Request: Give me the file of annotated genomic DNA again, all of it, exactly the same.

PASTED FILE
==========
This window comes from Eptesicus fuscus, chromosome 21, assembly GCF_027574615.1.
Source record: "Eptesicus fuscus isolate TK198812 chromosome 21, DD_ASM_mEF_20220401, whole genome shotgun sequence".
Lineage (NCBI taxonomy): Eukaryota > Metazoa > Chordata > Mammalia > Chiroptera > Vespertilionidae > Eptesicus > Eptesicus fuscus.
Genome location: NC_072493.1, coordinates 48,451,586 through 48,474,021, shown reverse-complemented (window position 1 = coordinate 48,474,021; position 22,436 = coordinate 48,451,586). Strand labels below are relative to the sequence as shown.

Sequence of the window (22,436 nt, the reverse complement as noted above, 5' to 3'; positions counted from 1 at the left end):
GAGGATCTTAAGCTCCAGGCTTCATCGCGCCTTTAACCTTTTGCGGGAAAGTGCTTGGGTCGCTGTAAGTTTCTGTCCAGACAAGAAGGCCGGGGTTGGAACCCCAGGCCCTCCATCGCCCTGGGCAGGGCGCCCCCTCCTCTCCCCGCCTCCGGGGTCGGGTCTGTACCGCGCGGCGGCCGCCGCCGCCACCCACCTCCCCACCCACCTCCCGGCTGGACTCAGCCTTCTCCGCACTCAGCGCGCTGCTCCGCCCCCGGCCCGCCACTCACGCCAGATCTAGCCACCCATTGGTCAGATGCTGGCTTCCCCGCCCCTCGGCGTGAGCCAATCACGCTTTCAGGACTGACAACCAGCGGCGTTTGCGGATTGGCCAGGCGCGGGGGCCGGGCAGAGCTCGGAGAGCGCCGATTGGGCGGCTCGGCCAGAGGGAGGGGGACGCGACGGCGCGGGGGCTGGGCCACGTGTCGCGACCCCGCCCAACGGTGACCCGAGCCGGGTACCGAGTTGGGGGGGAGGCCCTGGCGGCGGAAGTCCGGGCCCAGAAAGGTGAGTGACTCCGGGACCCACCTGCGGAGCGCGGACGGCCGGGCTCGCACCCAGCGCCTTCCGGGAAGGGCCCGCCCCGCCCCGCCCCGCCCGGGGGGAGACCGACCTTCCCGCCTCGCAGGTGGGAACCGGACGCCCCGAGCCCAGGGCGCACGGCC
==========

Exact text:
This window comes from Eptesicus fuscus, chromosome 21, assembly GCF_027574615.1.
Source record: "Eptesicus fuscus isolate TK198812 chromosome 21, DD_ASM_mEF_20220401, whole genome shotgun sequence".
Lineage (NCBI taxonomy): Eukaryota > Metazoa > Chordata > Mammalia > Chiroptera > Vespertilionidae > Eptesicus > Eptesicus fuscus.
Genome location: NC_072493.1, coordinates 48,451,586 through 48,474,021, shown reverse-complemented (window position 1 = coordinate 48,474,021; position 22,436 = coordinate 48,451,586). Strand labels below are relative to the sequence as shown.

Sequence of the window (22,436 nt, the reverse complement as noted above, 5' to 3'; positions counted from 1 at the left end):
GAGGATCTTAAGCTCCAGGCTTCATCGCGCCTTTAACCTTTTGCGGGAAAGTGCTTGGGTCGCTGTAAGTTTCTGTCCAGACAAGAAGGCCGGGGTTGGAACCCCAGGCCCTCCATCGCCCTGGGCAGGGCGCCCCCTCCTCTCCCCGCCTCCGGGGTCGGGTCTGTACCGCGCGGCGGCCGCCGCCGCCACCCACCTCCCCACCCACCTCCCGGCTGGACTCAGCCTTCTCCGCACTCAGCGCGCTGCTCCGCCCCCGGCCCGCCACTCACGCCAGATCTAGCCACCCATTGGTCAGATGCTGGCTTCCCCGCCCCTCGGCGTGAGCCAATCACGCTTTCAGGACTGACAACCAGCGGCGTTTGCGGATTGGCCAGGCGCGGGGGCCGGGCAGAGCTCGGAGAGCGCCGATTGGGCGGCTCGGCCAGAGGGAGGGGGACGCGACGGCGCGGGGGCTGGGCCACGTGTCGCGACCCCGCCCAACGGTGACCCGAGCCGGGTACCGAGTTGGGGGGGAGGCCCTGGCGGCGGAAGTCCGGGCCCAGAAAGGTGAGTGACTCCGGGACCCACCTGCGGAGCGCGGACGGCCGGGCTCGCACCCAGCGCCTTCCGGGAAGGGCCCGCCCCGCCCCGCCCCGCCCGGGGGGAGACCGACCTTCCCGCCTCGCAGGTGGGAACCGGACGCCCCGAGCCCAGGGCGCACGGCC